One of the most important and incredible eras the horror genre had to offer was during Universal’s cycle of iconic monster movies. The franchise has been popular enough that Universal has continually tried to reboot it over the last few years to a variety of disappointing results – culminating with The Mummy which seemed to have put the final nail in the coffin for Universal’s proposed “Dark Universe”. Now, just ahead of the release of The Invisible Man (which isn’t connected to the Dark Universe), Universal Chairwoman Donna Langley has gone on record to explain how the Dark Universe was a “failed” experiment.
Here’s what Langley had to say specifically during a Close Up with the Hollywood Reporter roundtable discussion:
“We had an attempt at interlocking our monsters and it was a failed attempt. What we realized is that these characters are indelible for a reason, but there’s no urgency behind them and certainly the world was not asking for a shared universe of classic monsters. But we have gone back and created an approach that’s filmmaker-first, any budget range.”
It’s no doubt pretty clear that the Dark Universe did not at all go as planned and, as Langley stated, “failed”. While The Mummy was intended to be the beginning of a vast blockbuster franchise of reimagined movie monsters from the Universal catalogue, it ended up being something of a poor reminder that some formulas just aren’t meant to be changed.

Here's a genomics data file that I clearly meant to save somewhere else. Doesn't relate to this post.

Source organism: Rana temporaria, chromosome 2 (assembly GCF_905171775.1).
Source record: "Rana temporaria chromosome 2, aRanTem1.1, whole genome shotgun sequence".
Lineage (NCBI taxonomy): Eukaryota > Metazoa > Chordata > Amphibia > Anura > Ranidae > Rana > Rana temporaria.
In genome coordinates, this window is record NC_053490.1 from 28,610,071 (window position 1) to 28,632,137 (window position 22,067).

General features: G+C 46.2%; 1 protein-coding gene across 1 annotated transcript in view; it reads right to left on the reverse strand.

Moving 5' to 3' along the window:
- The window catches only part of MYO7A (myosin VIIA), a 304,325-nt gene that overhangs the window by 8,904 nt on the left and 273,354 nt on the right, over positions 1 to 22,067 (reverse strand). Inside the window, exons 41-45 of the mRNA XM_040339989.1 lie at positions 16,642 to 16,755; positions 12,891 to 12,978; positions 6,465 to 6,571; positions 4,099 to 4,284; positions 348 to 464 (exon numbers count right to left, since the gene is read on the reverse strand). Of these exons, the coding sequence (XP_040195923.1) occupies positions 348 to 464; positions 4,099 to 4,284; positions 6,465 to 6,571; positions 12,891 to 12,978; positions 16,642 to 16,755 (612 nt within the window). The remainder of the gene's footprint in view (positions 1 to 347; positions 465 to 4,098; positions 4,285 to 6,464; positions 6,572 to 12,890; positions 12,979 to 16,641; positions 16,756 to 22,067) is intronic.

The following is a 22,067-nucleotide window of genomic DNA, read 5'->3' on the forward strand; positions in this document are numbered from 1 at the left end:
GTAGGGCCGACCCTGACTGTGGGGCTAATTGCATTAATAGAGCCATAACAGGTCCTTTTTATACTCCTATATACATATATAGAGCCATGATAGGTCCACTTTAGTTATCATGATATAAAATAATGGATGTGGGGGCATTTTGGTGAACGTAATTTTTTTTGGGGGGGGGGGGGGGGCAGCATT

Of course, that doesn’t mean the Universal monsters are gone for good. As stated above, The Invisible Man is on the way, just not with any connections to other monster movies. While it remains to be seen whether or not that movie actually does live up to what audiences want from the Universal monsters, it still seems there are other projects in development as well. We have The Invisible Woman, Paul Feig’s own “Dark Army”, and several other types of monster movies.
Personally, I don’t think there’s anything wrong with building a shared universe with Universal’s monsters. I just think they need to be taken from a more grounded perspective instead of shoehorning in as much spectacle and superhero-inspired sequences as the studios possibly can. Hopefully they’ll find a balance with this next batch of monster movie attempts, otherwise Universal will likely have to go back to square one.